What led you to take an interest in standards? Why are standards important to you?
My NIJ detailee assignment began with working on two NIJ standards, one for ballistic-resistant body armor and another for a chemical-biological-radiological protective ensemble for law-enforcement officers. I learned the importance of standards in assessing and verifying that products do what they are supposed to do.
What do you see as the role of standards in law enforcement/homeland security applications?
The role of standards in these applications is critical for officer safety. Officers are relying on the protective equipment they are given to prevent injury and, in many cases, save their lives. It is our responsibility as standards developers to ensure baseline performance standards are in place and used by manufacturers to verify that equipment performs as expected.
Where do you see future opportunities for the development of law-enforcement standards?
There are many types of equipment used by law-enforcement officers, and each type needs standards. Some anticipated standards in the near term will be for equipment used by public-order police officers, including riot shields and torso/limb protection. As technology advances, new innovations will require new standards.
In addition to standards, a significant opportunity will be in the development of conformity-assessment systems based on standards. Currently, ASTM International has established an ASTM Verification Program for Law Enforcement Equipment that will assess and verify performance of products used by law enforcement and public-safety officers, such as ballistic-resistant helmets and shields, public-order helmets, and metal detectors. The ASTM Verification Program will involve an independent, third-party organization, the Safety Equipment Institute, which will evaluate a product against the appropriate standard. Those products that are successfully verified will be included in an online listing of verified products; will receive authorization to have the ASTM Verification Mark placed on them; and will undergo annual testing to assess continued compliance. We expect that the ASTM Verification Program will continue to expand and encompass many types of law-enforcement equipment.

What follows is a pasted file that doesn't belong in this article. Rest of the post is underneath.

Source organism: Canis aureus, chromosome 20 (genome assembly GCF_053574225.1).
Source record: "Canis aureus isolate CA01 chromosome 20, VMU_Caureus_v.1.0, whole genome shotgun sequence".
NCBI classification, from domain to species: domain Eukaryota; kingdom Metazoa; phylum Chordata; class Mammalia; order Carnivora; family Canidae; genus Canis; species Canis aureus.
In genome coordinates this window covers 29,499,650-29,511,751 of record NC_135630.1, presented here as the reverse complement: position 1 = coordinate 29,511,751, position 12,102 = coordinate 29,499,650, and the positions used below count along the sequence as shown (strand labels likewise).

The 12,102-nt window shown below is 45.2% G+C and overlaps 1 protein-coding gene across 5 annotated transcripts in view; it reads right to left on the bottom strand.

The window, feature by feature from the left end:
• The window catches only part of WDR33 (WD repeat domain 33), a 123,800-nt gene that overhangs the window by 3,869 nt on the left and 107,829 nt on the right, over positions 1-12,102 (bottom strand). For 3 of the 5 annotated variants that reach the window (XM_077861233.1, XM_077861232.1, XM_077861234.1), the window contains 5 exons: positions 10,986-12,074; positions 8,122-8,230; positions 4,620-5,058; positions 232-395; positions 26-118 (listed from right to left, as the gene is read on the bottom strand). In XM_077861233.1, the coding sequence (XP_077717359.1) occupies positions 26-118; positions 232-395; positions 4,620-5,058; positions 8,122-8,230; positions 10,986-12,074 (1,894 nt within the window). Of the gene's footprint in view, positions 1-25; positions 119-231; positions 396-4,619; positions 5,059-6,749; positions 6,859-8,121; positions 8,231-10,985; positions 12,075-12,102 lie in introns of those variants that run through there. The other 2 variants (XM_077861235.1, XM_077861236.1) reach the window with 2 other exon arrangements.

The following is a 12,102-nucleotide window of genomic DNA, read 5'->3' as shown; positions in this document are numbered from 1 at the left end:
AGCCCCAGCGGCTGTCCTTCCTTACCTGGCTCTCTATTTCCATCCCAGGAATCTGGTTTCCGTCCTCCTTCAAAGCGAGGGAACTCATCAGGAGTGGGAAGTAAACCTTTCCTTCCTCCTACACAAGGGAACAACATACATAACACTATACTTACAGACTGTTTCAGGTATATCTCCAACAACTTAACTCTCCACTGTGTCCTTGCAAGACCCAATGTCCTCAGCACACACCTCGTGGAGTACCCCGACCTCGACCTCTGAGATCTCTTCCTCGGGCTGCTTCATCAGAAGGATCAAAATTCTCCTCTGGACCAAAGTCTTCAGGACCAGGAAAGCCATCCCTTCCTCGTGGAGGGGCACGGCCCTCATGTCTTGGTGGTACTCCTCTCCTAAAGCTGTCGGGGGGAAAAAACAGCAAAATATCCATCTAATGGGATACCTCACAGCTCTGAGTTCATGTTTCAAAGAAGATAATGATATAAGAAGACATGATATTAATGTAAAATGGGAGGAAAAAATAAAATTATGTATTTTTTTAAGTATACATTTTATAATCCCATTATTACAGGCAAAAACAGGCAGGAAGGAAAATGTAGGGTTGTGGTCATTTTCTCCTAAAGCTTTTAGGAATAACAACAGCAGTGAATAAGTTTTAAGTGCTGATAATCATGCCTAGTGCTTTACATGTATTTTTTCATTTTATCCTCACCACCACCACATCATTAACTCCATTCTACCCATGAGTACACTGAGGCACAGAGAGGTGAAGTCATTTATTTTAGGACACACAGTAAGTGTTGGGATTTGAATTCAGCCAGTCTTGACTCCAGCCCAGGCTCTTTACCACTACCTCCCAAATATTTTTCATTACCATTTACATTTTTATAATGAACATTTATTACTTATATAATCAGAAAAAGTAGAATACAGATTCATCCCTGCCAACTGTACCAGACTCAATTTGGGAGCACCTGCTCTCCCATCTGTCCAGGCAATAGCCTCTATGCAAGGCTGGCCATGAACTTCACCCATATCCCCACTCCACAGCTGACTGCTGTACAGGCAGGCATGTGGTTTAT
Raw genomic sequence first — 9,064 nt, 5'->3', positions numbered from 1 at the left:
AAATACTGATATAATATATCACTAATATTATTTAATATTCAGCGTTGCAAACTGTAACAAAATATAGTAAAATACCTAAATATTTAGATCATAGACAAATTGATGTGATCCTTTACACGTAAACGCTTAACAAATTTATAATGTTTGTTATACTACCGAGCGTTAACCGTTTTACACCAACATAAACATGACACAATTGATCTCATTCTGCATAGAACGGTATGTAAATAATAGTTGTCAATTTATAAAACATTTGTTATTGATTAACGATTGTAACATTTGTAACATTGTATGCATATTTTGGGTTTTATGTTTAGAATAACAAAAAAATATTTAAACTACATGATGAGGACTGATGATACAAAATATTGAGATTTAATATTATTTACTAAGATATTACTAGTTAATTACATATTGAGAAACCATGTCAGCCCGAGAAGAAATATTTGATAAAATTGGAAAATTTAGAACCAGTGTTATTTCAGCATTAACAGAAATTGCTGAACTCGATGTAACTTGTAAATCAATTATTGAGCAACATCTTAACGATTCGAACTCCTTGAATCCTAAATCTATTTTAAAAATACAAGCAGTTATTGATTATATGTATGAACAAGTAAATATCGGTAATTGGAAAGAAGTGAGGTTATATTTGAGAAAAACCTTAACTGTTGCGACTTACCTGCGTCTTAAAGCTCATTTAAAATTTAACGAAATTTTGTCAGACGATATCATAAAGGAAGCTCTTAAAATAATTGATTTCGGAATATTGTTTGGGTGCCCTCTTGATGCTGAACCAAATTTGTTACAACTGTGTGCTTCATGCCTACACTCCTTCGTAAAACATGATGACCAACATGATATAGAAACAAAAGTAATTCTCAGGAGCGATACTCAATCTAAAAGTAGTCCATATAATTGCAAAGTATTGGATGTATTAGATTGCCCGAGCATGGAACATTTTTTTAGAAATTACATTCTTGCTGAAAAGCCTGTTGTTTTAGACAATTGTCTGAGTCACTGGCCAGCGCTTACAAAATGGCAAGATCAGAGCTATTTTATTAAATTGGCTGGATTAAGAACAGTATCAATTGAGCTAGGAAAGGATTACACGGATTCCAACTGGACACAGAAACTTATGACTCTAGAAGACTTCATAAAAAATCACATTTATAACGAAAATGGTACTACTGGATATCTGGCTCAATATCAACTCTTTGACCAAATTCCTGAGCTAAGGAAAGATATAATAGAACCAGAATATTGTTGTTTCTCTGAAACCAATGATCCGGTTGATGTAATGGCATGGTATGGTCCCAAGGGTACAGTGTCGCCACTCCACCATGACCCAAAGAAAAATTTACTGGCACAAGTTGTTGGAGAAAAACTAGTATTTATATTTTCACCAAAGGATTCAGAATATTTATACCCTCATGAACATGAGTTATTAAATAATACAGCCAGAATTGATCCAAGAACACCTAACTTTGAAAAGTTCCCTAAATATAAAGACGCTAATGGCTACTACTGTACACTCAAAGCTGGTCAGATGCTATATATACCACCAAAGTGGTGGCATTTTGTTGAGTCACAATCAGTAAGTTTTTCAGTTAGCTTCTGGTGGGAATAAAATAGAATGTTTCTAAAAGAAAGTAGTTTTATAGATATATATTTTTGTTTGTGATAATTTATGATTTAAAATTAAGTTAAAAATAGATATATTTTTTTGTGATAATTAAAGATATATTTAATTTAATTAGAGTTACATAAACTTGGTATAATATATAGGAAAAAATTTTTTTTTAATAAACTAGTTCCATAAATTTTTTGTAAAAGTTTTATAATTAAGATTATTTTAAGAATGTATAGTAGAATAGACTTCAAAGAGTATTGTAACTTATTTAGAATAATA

In your eyes, what value does ASTM bring to the areas you work in and to standards development in general?
ASTM is one of many standards-development organizations whose process is based on the principles of consensus, openness, balance, and due process. These principles ensure that interested parties can participate, voice their individual perspectives, and work together to develop standards that benefit all stakeholders. Through ASTM, we have not only developed much-needed standards but also established the ASTM Verification Program. This verification program will help purchasers and end users to buy and use equipment verified to meet standards.